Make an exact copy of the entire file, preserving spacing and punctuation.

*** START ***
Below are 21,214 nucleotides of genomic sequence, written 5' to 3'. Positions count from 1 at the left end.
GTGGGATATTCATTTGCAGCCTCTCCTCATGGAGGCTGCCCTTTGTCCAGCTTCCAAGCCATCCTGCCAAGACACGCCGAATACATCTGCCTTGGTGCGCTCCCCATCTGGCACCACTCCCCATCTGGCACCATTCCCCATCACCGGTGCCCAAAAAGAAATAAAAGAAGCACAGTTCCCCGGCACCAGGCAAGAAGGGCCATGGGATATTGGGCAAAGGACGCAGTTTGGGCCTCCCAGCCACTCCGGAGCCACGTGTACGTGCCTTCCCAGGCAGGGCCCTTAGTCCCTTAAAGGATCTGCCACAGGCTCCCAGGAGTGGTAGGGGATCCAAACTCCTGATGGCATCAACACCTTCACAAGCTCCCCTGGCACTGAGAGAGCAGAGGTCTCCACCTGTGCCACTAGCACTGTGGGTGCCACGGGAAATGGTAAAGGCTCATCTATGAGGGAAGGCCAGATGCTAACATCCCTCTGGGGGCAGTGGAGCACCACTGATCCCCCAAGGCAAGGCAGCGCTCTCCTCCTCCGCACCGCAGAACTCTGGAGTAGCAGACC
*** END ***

Below are 21,214 nucleotides of genomic sequence, written 5' to 3'. Positions count from 1 at the left end.
GTGGGATATTCATTTGCAGCCTCTCCTCATGGAGGCTGCCCTTTGTCCAGCTTCCAAGCCATCCTGCCAAGACACGCCGAATACATCTGCCTTGGTGCGCTCCCCATCTGGCACCACTCCCCATCTGGCACCATTCCCCATCACCGGTGCCCAAAAAGAAATAAAAGAAGCACAGTTCCCCGGCACCAGGCAAGAAGGGCCATGGGATATTGGGCAAAGGACGCAGTTTGGGCCTCCCAGCCACTCCGGAGCCACGTGTACGTGCCTTCCCAGGCAGGGCCCTTAGTCCCTTAAAGGATCTGCCACAGGCTCCCAGGAGTGGTAGGGGATCCAAACTCCTGATGGCATCAACACCTTCACAAGCTCCCCTGGCACTGAGAGAGCAGAGGTCTCCACCTGTGCCACTAGCACTGTGGGTGCCACGGGAAATGGTAAAGGCTCATCTATGAGGGAAGGCCAGATGCTAACATCCCTCTGGGGGCAGTGGAGCACCACTGATCCCCCAAGGCAAGGCAGCGCTCTCCTCCTCCGCACCGCAGAACTCTGGAGTAGCAGACC